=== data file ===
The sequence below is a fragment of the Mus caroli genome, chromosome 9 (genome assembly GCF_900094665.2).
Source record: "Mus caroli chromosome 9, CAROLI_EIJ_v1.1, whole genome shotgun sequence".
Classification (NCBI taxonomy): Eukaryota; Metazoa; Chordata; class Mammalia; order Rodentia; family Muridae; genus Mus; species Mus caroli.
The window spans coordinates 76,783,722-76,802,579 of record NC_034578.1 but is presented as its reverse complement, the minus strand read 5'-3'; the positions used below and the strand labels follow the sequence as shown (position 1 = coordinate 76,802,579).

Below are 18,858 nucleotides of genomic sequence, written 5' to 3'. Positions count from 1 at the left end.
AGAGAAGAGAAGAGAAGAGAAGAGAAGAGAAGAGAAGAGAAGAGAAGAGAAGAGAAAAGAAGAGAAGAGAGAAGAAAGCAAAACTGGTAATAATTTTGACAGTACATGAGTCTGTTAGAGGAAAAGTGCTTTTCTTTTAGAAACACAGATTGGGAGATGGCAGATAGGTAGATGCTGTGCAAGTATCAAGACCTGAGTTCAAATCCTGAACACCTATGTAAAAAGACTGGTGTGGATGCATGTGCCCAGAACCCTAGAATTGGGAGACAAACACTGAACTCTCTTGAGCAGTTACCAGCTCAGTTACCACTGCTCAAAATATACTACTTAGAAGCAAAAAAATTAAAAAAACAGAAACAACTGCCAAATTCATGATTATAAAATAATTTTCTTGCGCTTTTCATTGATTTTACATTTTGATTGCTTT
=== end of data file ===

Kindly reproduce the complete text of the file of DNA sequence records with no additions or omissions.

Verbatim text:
The sequence below is a fragment of the Mus caroli genome, chromosome 9 (genome assembly GCF_900094665.2).
Source record: "Mus caroli chromosome 9, CAROLI_EIJ_v1.1, whole genome shotgun sequence".
Classification (NCBI taxonomy): Eukaryota; Metazoa; Chordata; class Mammalia; order Rodentia; family Muridae; genus Mus; species Mus caroli.
The window spans coordinates 76,783,722-76,802,579 of record NC_034578.1 but is presented as its reverse complement, the minus strand read 5'-3'; the positions used below and the strand labels follow the sequence as shown (position 1 = coordinate 76,802,579).

Below are 18,858 nucleotides of genomic sequence, written 5' to 3'. Positions count from 1 at the left end.
AGAGAAGAGAAGAGAAGAGAAGAGAAGAGAAGAGAAGAGAAGAGAAGAGAAGAGAAAAGAAGAGAAGAGAGAAGAAAGCAAAACTGGTAATAATTTTGACAGTACATGAGTCTGTTAGAGGAAAAGTGCTTTTCTTTTAGAAACACAGATTGGGAGATGGCAGATAGGTAGATGCTGTGCAAGTATCAAGACCTGAGTTCAAATCCTGAACACCTATGTAAAAAGACTGGTGTGGATGCATGTGCCCAGAACCCTAGAATTGGGAGACAAACACTGAACTCTCTTGAGCAGTTACCAGCTCAGTTACCACTGCTCAAAATATACTACTTAGAAGCAAAAAAATTAAAAAAACAGAAACAACTGCCAAATTCATGATTATAAAATAATTTTCTTGCGCTTTTCATTGATTTTACATTTTGATTGCTTT